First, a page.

The North Korea threat has been a foreign policy priority for the Trump administration since it took office in January, but it has taken center stage since Pyongyang test fired two intercontinental ballistic missiles last month. While North Korea started it, Colbert noted, testing all those missiles for the express objective of attacking the USA, and a firm response is called for, maybe not "fire and fury, the likes of which the world has never seen".
Read original story Colbert on Trump vs North Korea: 'You'll Get Us All Killed... "Behind this air attack will follow sea and land forces in such numbers and power as which they have not yet seen".
"My sense right now is most people really don't appreciate much about history", he said, noting that former president Bill Clinton began that policy by giving North Korea US$5 billion in exchange for its promise not to pursue a path of nuclear armament.
Jimmy Kimmel addressed the North Korea threat, too, as well as the fear incited by the president's aggressive rhetoric in response.
"I hope people learn from history here and don't repeat that", the CNN contributor added. Perhaps, but senior administration officials recognize that an armed conflict on the peninsula would be, in the words of Secretary of Defense James Mattis, "tragic on an unbelievable scale". "And in response", he said, citing the Wall Street Journal, "North Korea warned that they are "ready to teach the USA a severe lesson with its nuclear strategic force", adding that "other countries were not being threatened". And Pyongyang will assume that the USA attack will be nuclear, since it would be even crazier to attack a nuclear-armed country such as North Korea using only conventional weapons.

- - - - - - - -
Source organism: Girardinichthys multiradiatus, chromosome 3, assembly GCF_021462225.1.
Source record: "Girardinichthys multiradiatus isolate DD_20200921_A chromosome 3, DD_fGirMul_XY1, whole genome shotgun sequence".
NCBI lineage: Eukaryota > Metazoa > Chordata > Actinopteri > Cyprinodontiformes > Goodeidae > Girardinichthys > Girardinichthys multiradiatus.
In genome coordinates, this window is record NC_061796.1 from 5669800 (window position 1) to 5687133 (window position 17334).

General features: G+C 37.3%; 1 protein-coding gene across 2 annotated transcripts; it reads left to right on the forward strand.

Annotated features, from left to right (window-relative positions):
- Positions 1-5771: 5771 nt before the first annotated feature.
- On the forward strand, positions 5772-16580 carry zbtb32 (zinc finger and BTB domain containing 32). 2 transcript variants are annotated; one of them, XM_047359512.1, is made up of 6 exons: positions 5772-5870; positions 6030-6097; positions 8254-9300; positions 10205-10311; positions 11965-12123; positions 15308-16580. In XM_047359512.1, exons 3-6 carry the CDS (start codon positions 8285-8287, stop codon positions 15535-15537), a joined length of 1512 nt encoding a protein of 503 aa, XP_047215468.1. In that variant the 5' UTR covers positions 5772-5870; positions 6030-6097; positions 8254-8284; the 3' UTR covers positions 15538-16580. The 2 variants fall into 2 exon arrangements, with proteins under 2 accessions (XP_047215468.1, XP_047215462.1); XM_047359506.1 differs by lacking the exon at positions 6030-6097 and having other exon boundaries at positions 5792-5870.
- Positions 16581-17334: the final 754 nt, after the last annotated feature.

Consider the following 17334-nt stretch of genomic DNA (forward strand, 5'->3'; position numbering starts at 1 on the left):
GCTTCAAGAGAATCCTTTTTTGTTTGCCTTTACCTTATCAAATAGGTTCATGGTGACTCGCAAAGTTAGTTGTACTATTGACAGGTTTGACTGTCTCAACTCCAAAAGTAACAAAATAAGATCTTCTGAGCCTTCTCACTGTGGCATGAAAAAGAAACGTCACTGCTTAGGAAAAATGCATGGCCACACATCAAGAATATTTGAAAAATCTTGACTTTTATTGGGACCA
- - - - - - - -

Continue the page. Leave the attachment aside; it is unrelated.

Before that though, Colbert talked about North Korea's reaction to a new line of sanctions approved by 15 U.N. member nations and championed by the United States. "I don't think they undercut the United States on the world stage". "Let's see what he does with Guam", Trump said in apparent reference to North Korean leader Kim Jong Un. We're sorry we made fun of you.
I think it's going to be very counterproductive.
Kimmel continued: "By the way, he's making this insane threat from a golf course". And what's important for him to understand is that there would be severe consequences if he was to launch a nuclear warhead at the United States. Pyongyang's missiles, buried beneath mountains or loaded onto mobile launchers, are not easy to find; even if we could strike them, metropolitan Seoul, which contains about 25 million people, is well within range of a massive conventional reprisal.
Within hours, the president's post had been retweeted more than 22,500 times, getting more than 57,000 likes. Secretary of State Rex Tillerson said last week that the USA was not demanding regime change and was willing to talk with Pyongyang - if the North agrees to abandon its quest for nuclear weapons.
"And it becomes not only the concern for the safety of self, but then of course for the safely of loved ones, the destruction of everything we have established", she said. "I'm sure everything will work out fine".